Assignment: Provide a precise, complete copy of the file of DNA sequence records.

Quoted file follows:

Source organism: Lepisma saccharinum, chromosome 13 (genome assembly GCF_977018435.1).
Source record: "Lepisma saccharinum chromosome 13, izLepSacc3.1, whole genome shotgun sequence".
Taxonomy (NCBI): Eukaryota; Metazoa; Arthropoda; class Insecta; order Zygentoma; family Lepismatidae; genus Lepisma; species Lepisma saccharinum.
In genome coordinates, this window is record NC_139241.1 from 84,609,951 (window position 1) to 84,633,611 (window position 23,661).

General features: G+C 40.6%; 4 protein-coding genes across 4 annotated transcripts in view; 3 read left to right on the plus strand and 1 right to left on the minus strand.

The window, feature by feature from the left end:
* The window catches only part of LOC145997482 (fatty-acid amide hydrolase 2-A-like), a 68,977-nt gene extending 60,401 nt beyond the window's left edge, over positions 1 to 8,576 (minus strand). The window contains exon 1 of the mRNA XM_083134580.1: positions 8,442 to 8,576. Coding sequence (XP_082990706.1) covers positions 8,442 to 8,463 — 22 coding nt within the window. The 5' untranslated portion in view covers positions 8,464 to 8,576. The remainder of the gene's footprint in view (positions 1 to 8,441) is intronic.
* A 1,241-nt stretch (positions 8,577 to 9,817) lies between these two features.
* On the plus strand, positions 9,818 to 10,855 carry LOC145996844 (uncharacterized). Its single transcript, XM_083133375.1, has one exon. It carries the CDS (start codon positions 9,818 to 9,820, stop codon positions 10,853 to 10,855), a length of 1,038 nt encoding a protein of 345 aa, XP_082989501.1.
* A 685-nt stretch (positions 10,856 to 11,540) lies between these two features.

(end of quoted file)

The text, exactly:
Source organism: Lepisma saccharinum, chromosome 13 (genome assembly GCF_977018435.1).
Source record: "Lepisma saccharinum chromosome 13, izLepSacc3.1, whole genome shotgun sequence".
Taxonomy (NCBI): Eukaryota; Metazoa; Arthropoda; class Insecta; order Zygentoma; family Lepismatidae; genus Lepisma; species Lepisma saccharinum.
In genome coordinates, this window is record NC_139241.1 from 84,609,951 (window position 1) to 84,633,611 (window position 23,661).

General features: G+C 40.6%; 4 protein-coding genes across 4 annotated transcripts in view; 3 read left to right on the plus strand and 1 right to left on the minus strand.

The window, feature by feature from the left end:
* The window catches only part of LOC145997482 (fatty-acid amide hydrolase 2-A-like), a 68,977-nt gene extending 60,401 nt beyond the window's left edge, over positions 1 to 8,576 (minus strand). The window contains exon 1 of the mRNA XM_083134580.1: positions 8,442 to 8,576. Coding sequence (XP_082990706.1) covers positions 8,442 to 8,463 — 22 coding nt within the window. The 5' untranslated portion in view covers positions 8,464 to 8,576. The remainder of the gene's footprint in view (positions 1 to 8,441) is intronic.
* A 1,241-nt stretch (positions 8,577 to 9,817) lies between these two features.
* On the plus strand, positions 9,818 to 10,855 carry LOC145996844 (uncharacterized). Its single transcript, XM_083133375.1, has one exon. It carries the CDS (start codon positions 9,818 to 9,820, stop codon positions 10,853 to 10,855), a length of 1,038 nt encoding a protein of 345 aa, XP_082989501.1.
* A 685-nt stretch (positions 10,856 to 11,540) lies between these two features.